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Demand For Radical Change

Demand For Radical Change

Willis' big story of 2018: "Throw the bums out."

  • Germany struggled to form a government as support for its dominant parties continued to slide, and then the ruling party nudged Chancellor Angela Merkel toward the exit.

  • Mexico elected its first leftist president in eight decades, a man leading a party he created just four years ago.
  • Pakistan pushed aside the Bhutto and Sharif political dynasties to elect a charismatic former cricketer leading his own party.
  • Sweden's dominant center-left party drew its lowest vote share in 100 years. Three months after elections, Sweden closes 2018 without a government.

There's nothing new about incumbents losing elections, and the sources of anger that prompt demands for change vary widely from one place to another. But 2018 saw establishment parties of all kinds, entrenched for decades, tossed off a cliff in favor of wildcard candidates.

His big question for 2019: What happens if leaders elected to bring sweeping change fail to deliver?

France had no national elections this year, but the reformist President Emmanuel Macron's 23 percent approval rating and recent nationwide protests signal the French public isn't happy with the country's direction. The upheaval began with an announced increase in fuel taxes, but fast-expanding demonstrations quickly exposed broader grievances.

Just as Britain's leaders struggle to deliver Brexit and Donald Trump's approval ratings stand at 38 percent, those elected this year on extravagant promises of change face formidable odds against delivering anytime soon. We've learned over the past decade that public protests and their impact are nearly impossible to forecast. What begins as anger over bus fare increases in Sao Paulo or commercial real estate development in Istanbul or land requisition outside Addis Ababa can quickly form the eye of a powerful political storm.

Change will always be easier to promise than to deliver, and public anger may continue to build.

Carbon has a bad rep, but did you know it's a building block of life? As atoms evolved, carbon trapped in CO2 was freed, giving way to the creation of complex molecules that use photosynthesis to convert carbon to food. Soon after, plants, herbivores, and carnivores began populating the earth and the cycle of life began.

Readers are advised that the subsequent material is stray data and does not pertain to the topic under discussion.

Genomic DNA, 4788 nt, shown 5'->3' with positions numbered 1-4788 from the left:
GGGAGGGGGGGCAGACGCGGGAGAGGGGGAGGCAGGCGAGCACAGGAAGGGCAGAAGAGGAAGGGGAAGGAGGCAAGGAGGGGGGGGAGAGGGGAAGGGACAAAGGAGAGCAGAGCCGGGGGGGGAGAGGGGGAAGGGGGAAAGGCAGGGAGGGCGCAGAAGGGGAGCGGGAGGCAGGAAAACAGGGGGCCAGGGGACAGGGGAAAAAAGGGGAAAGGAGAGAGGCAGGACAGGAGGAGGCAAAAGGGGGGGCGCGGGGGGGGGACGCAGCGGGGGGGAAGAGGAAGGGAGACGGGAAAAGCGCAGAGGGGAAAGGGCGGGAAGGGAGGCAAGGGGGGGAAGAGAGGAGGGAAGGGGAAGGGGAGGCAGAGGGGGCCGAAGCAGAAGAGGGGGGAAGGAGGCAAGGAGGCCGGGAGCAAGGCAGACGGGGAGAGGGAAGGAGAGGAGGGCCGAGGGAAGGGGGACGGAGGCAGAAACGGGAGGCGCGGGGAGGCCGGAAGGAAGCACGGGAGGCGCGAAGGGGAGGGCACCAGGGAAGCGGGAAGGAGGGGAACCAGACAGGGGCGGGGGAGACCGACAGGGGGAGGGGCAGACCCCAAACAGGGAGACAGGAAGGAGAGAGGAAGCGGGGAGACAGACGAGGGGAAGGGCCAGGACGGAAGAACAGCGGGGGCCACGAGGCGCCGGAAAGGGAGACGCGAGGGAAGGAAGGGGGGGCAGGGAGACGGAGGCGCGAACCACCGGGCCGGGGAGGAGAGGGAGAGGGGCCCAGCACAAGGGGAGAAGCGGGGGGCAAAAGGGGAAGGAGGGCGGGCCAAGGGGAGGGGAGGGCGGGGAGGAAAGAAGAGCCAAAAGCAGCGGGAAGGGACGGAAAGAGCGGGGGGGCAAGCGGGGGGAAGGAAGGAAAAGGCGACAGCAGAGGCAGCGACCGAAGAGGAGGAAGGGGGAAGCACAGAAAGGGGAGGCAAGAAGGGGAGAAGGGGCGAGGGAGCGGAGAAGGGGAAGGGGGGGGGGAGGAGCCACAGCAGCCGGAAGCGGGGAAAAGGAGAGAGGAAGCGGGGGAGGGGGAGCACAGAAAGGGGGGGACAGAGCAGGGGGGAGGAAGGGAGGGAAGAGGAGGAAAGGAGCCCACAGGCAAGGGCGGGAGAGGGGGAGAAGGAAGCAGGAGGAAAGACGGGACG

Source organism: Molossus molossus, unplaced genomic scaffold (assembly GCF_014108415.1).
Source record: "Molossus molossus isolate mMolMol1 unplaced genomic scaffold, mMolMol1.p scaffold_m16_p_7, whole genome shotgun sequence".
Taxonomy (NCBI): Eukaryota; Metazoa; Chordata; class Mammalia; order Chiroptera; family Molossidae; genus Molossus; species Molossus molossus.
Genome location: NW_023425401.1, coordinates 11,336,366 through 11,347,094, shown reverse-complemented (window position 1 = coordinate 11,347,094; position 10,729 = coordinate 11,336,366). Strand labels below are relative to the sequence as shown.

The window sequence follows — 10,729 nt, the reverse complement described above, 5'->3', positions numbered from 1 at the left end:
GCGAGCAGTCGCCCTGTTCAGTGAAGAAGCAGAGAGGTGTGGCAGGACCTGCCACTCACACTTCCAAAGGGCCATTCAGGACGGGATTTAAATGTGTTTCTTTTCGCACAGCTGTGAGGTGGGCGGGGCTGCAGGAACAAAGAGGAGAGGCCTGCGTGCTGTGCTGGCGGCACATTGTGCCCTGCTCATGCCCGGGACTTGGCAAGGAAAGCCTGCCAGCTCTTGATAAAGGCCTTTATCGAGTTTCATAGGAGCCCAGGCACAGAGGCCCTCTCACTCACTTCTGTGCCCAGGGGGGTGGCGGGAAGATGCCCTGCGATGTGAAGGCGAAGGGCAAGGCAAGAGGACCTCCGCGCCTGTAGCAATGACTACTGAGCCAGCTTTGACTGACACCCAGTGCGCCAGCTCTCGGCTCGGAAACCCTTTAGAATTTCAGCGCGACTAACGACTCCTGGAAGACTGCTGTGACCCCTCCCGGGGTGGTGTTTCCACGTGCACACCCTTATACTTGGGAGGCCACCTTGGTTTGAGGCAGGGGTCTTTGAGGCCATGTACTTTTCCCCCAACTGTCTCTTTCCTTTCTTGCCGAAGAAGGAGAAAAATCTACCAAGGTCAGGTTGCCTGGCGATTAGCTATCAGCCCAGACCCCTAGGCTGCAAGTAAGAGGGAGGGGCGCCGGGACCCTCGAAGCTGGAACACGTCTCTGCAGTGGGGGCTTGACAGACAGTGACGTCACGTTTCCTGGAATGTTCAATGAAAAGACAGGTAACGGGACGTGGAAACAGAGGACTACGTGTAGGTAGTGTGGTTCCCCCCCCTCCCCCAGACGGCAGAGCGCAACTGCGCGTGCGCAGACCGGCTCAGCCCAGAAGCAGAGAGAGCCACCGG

Learn more about how carbon created life on Earth in the second episode of Eni's Story of CO2 series.

As we enter the homestretch of the US presidential election — which is set to be the most contentious, and possibly contested, in generations — Americans are also voting on 35 seats up for grabs in a battle for the control of the Senate. The 100-member body is currently held 53-47 by the Republican Party, but many individual races are wide open, and the Democrats are confident they can flip the upper chamber of Congress.

Either way, the result will have a profound impact not only on domestic policy, but also on US foreign relations and other issues with global reach. Here are a few areas where what US senators decide reverberates well beyond American shores.

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On September 23, GZERO Media — in partnership with Microsoft and Eurasia Group — gathered global experts to discuss global recovery from the coronavirus pandemic in a livestream panel. Our panel for the discussion Crisis Response & Recovery: Reimagining while Rebuilding, included:

  • Brad Smith, President, Microsoft
  • Ian Bremmer, President and Founder, Eurasia Group & GZERO Media
  • Jeh Johnson, Partner, Paul, Weiss, Rifkind, Wharton & Garrison, LLP and former Secretary of Homeland Security.
  • John Frank, Vice President, UN Affairs at Microsoft
  • Susan Glasser, staff writer and Washington columnist, The New Yorker (moderator)

Special appearances by UN Secretary-General António Guterres, European Central Bank chief Christine Lagarde, and comedian/host Trevor Noah.

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Jon Lieber, who leads Eurasia Group's coverage of political and policy developments in Washington, offers insights on the Supreme Court vacancy:

Will Senate Republicans, who stopped a Supreme Court nomination in 2016, because it was too close to an election, pay a political price for the change in tactics this time around?

Not only do I think they won't pay a political price, I think in many cases, they're going to benefit. Changing the balance of power on the Supreme Court has been a career-long quest for many conservatives and many Republicans. And that's why you've seen so many of them fall in line behind the President's nomination before we even know who it is.

At this point, do Senate Democrats have any hope of stopping President Trump from filling the ninth seat on the Supreme Court?

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In a special GZERO Media livestream on global response and recovery amid the COVID-19 pandemic, Eurasia Group & GZERO Media president Ian Bremmer discussed the difference between Europe's unified approach to economic stimulus and the deeply divided and political nature of the current conversation in the US. While initial stimulus support was bipartisan, there is little chance of Democrats and Republicans coming together again ahead of the November 3 presidential election. "It's red state versus blue state. President Trump's saying that coronavirus isn't so bad if you take the blue states out. He's president of the blue states, you can't take the blue states out," Bremmer told moderator Susan Glasser of The New Yorker.

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Panel: How will the world recover from COVID-19?

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